I have become less interested in television sci-fi over the years. I watched ‘Star Trek: Next Generation’ for a while and occasionally ‘Deep Space Nine’, but not ‘Voyager’ and ‘Enterprise’. ‘Babylon 5’ never caught my imagination and I have ignored the likes of ‘Earth: Final Conflict’ and ‘Andromeda’. I did watch the whole of the short-lived ‘Firefly’, but came away from it decidedly underwhelmed and I remain equally mystified by the critical acclaim afforded to ‘Battlestar Galactica’. Although I long ago stopped taking seriously the conspiracy theorists who believe in Roswell and recovered alien technology, I do have a soft-spot for alien abduction fiction, be it ‘The X Files’ or television movies like ‘Visitors of the Night’. It is not the science I am interested in, it's the fiction.

The bottom line is probably simply that a lot of sci-fi seems to be based around liberarian concepts and I tend veer more towards a slightly unfocused and ambivalent socialist archetype, not that I am in any shape or form an expert on such matters.

I approached ‘Virtuality’ was a degree of trepidation, not really expecting to like it. I struggled for the first ten minutes or so, wondering if I was going to make it through the whole thing. ‘Alien’ seems to be the template that virtually all subsequent sci-fi adheres to and there is nothing here that is not already very familiar. My initial impression, one that stuck with me to some degree or other right up to the end, was that I was watching a hybrid of ‘Silent Running’, ‘Alien’, ‘Event Horizon’ and ‘Firefly’ – the latter compounded by the opening scenes in which a small Union army troop attacks a Confederate army camp – the virtual reality fantasy of the ship’s commender.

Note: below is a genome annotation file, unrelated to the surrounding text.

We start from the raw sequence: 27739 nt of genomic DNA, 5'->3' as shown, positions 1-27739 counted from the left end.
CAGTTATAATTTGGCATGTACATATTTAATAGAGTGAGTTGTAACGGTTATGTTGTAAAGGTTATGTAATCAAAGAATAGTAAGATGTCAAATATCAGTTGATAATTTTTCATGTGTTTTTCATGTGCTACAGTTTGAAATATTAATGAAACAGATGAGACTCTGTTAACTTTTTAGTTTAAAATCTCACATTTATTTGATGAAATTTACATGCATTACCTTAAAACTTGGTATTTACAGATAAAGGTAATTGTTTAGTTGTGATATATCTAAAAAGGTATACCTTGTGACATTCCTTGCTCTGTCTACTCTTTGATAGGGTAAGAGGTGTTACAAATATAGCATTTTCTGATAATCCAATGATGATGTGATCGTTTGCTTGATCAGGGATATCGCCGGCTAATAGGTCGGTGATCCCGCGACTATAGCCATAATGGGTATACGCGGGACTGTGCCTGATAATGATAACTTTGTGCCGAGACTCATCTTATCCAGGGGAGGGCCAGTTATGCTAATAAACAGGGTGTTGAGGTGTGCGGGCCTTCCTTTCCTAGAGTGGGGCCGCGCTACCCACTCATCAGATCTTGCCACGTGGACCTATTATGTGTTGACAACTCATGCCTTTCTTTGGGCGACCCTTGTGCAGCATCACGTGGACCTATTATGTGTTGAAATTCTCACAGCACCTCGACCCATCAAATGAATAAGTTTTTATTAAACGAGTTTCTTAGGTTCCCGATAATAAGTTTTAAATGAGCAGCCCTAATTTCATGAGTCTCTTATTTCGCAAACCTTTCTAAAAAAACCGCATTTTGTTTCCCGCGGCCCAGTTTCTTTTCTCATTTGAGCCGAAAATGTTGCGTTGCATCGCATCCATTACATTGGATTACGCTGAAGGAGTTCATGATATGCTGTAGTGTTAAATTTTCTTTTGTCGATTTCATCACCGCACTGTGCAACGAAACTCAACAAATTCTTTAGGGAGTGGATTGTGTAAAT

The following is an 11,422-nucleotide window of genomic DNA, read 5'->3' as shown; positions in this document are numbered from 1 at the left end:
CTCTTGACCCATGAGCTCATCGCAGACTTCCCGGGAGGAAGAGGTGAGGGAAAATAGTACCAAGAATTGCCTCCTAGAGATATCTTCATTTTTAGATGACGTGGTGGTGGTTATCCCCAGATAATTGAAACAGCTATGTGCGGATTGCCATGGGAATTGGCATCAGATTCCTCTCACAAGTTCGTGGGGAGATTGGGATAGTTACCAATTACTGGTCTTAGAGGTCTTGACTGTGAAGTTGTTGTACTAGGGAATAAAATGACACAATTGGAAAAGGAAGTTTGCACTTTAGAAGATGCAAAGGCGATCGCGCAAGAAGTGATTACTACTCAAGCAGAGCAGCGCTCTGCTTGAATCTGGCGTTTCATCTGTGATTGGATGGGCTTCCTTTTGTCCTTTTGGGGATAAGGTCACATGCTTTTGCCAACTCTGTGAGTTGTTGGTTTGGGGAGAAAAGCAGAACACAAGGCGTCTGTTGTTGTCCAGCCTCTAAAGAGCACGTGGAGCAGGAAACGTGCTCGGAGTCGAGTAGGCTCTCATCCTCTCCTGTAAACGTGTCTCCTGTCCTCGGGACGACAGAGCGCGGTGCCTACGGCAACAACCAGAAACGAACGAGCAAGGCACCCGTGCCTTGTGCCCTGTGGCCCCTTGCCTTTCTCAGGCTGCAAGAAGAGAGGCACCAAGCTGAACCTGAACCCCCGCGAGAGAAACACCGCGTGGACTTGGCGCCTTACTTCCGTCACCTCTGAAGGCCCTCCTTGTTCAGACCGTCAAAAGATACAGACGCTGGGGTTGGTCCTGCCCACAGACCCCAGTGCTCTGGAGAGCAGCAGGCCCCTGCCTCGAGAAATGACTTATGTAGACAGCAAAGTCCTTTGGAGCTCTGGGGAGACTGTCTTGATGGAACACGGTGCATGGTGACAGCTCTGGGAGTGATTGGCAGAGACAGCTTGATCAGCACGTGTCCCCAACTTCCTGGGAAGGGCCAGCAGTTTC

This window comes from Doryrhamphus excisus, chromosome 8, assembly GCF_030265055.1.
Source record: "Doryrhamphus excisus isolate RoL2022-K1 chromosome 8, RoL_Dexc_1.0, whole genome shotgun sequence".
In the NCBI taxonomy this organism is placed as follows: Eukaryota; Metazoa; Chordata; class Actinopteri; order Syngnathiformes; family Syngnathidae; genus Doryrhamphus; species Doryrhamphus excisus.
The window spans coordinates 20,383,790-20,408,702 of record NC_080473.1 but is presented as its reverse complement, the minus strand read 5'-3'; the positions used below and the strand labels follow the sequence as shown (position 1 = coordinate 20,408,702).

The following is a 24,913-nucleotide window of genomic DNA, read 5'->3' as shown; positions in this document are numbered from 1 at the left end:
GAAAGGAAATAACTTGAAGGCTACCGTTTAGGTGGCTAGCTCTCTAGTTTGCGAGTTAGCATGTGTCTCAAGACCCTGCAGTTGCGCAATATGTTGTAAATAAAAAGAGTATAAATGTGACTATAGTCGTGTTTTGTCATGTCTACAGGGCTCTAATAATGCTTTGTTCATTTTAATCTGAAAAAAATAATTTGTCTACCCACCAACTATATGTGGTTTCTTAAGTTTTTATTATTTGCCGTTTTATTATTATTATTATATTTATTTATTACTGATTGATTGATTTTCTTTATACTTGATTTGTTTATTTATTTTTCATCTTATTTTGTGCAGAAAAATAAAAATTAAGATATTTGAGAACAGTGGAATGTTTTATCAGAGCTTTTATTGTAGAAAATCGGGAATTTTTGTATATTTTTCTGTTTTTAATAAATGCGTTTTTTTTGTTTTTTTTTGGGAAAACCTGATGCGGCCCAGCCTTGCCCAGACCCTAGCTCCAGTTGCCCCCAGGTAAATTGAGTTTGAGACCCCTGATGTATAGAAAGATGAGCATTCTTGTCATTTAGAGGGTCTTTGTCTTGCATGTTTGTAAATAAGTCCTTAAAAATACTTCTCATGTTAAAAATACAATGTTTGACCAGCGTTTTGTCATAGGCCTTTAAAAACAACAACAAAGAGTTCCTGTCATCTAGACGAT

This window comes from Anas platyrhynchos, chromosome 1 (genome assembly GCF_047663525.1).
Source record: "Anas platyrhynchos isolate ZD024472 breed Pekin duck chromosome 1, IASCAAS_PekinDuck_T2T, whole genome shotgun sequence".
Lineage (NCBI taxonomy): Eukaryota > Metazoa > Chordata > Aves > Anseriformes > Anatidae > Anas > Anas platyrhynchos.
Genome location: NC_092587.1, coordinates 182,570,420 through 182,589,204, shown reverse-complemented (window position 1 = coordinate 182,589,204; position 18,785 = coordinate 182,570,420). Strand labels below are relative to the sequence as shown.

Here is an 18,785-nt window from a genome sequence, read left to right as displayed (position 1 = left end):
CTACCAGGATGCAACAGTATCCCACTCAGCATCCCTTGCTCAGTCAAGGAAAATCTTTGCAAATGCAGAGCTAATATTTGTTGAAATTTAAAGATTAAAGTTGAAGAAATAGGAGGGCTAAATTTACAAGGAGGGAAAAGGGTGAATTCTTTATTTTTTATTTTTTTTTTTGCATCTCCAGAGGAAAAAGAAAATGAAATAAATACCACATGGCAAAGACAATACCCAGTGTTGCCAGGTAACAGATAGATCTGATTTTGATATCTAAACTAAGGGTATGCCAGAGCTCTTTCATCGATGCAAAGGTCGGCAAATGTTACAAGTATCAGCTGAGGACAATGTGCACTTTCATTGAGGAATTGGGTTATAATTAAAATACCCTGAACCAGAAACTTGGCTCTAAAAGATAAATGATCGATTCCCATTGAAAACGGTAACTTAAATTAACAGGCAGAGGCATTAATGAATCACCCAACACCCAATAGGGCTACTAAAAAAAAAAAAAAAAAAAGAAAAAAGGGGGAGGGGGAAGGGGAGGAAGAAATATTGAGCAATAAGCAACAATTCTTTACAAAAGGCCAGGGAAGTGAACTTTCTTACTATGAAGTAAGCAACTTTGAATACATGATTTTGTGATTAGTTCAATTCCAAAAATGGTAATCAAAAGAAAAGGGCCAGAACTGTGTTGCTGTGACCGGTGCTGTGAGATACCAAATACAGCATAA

In spite of my doubts, I found myself becoming more intrigued as the reality television concept was introduced. A convincing aura of unease beneath the surface was introduced, a sense that something is not right and the boundaries between reality and fantasy are already becoming blurred. The story began to set up some interesting concepts, although obviously the virtual reality plot is taken directly from ‘Star Trek: Next Generation’, ‘Total Recall’ and probably lots of other sci-fi that I don’t know about or have forgotten about. The glitch in the programming is straight out of the regular holodeck malfunctions in ‘Next Generation’.

‘Virtuality’ simply sets the scene for the intended television series and ends at what is, effectively, a starting point. As such, it does not really work as a movie. However, the conclusion left me hooked and wanting more, the first time this has happened watching the pilot of an (intended) American television series in quite some time. It’s a shame it failed to launch, so to speak.

Ronald D Moore and Michael Taylor, the creators of ‘Virtuality’ and writers of this pilot, both have prior connections to ‘Star Trek’ and ‘Battlestar Galactica’.

Review posted 31 August 2009


No comments: